Great answer Ryan! This leads perfectly to my next question: What challenges will leaders be facing in the future as a result of the current global transformation and the exponential pace of change; and what advantage will Values Based Leaders hold in addressing these challenges?
I don’t think young people need any “new” leadership qualities as I believe these different strategies have been used time and time again. But what I would say is that young leaders need to emphasize reflection. Reflection as a means to analyze what actions you are taking and whether or not they truly align with what you are doing, and, even further, if these are the values you truly hold. An important thing to remember here though is that reflection can only happen when you have actors, so it is not simply mental voyeurism. It is the dialectic between thinking and doing.
I think the most pressing problem of the future is going to be the strain on resources. This is something that every CEO, director, entrepreneur, and politician must face. As a leader in the face of this strain that will occur, one must be an active empathizer. Thomas touched on this, but I would further reiterate the important of empathy. At our core we are relational beings and it is by nature that we seek out social interactions. Empathy is the ability to understand the feelings of others we come into contact with. As resources become more strained we will need to be able to relate to others in ways that allow for dialogue to continue. It is when we lose the ability to empathize that true atrocities occur such as genocide. But when I speak of empathy I don’t just mean for those we can experience within our life-time, I am thinking of our posterity as well. We need to learn to empathize with the future, become systemic thinkers who attempt to truly understand the implications of our actions on those who will come after.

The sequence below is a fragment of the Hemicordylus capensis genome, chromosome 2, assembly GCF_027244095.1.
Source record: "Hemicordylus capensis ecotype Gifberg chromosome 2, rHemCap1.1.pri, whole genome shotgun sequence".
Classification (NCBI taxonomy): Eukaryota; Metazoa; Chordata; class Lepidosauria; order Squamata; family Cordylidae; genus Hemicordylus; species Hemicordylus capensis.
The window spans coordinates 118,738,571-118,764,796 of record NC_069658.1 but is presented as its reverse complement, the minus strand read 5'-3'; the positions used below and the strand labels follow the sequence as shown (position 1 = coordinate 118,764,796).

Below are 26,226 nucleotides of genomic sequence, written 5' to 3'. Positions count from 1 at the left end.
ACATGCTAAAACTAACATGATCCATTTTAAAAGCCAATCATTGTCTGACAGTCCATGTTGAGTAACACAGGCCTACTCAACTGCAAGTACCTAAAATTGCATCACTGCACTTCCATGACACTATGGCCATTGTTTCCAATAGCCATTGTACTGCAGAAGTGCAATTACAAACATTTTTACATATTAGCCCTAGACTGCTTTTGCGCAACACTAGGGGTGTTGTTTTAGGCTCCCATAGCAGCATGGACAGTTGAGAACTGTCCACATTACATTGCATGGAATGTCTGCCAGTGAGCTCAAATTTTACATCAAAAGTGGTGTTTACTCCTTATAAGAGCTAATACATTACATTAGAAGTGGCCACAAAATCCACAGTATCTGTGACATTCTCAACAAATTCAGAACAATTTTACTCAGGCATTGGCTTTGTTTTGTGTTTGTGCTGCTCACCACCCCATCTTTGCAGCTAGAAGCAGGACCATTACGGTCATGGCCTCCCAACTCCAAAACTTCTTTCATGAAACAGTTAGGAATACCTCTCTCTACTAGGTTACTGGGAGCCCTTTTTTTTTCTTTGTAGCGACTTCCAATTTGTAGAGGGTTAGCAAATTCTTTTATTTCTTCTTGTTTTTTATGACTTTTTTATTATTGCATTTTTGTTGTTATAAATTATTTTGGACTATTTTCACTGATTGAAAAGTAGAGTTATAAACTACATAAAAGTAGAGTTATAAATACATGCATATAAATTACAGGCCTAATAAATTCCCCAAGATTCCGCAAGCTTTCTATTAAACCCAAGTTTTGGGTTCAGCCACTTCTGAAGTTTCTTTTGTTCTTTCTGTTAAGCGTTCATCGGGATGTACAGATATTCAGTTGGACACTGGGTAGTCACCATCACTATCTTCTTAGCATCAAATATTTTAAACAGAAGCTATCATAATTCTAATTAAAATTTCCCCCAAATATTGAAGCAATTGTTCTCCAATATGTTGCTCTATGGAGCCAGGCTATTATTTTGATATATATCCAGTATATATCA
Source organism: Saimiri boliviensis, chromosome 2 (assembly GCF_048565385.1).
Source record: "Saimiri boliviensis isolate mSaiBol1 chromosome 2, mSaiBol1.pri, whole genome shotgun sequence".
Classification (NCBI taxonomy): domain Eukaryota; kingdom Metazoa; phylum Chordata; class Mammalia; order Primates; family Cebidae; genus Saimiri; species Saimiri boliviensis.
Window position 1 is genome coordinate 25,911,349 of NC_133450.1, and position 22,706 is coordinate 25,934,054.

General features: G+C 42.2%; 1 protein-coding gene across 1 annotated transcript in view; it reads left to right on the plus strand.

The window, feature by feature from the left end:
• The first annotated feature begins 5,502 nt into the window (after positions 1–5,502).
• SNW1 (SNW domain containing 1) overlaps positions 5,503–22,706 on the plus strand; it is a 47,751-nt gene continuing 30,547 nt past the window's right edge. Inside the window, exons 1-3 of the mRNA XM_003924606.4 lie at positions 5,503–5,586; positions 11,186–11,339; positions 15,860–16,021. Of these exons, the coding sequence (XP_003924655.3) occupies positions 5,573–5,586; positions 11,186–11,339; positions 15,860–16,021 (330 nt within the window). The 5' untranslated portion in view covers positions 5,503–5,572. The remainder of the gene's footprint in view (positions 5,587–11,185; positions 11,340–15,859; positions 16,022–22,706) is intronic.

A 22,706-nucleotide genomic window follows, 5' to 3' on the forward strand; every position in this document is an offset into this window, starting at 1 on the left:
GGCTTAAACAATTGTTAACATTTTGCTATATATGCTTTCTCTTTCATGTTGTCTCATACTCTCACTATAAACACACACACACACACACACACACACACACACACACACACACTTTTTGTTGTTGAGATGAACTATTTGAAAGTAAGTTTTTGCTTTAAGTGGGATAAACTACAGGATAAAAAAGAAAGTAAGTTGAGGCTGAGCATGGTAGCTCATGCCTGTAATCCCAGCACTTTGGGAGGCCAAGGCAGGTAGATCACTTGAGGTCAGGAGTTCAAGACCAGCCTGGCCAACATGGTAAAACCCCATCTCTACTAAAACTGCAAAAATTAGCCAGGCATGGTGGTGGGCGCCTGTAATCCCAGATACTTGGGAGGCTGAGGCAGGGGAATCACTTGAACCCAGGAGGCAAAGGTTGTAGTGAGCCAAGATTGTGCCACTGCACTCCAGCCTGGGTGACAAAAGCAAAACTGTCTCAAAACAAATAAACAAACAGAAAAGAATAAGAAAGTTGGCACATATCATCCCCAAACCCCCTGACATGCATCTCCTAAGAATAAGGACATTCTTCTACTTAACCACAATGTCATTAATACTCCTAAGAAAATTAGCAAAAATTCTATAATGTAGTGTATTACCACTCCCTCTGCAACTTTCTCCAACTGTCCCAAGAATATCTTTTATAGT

Values based leadership fosters a higher sense of value and self worth in every individual. And that… is priceless.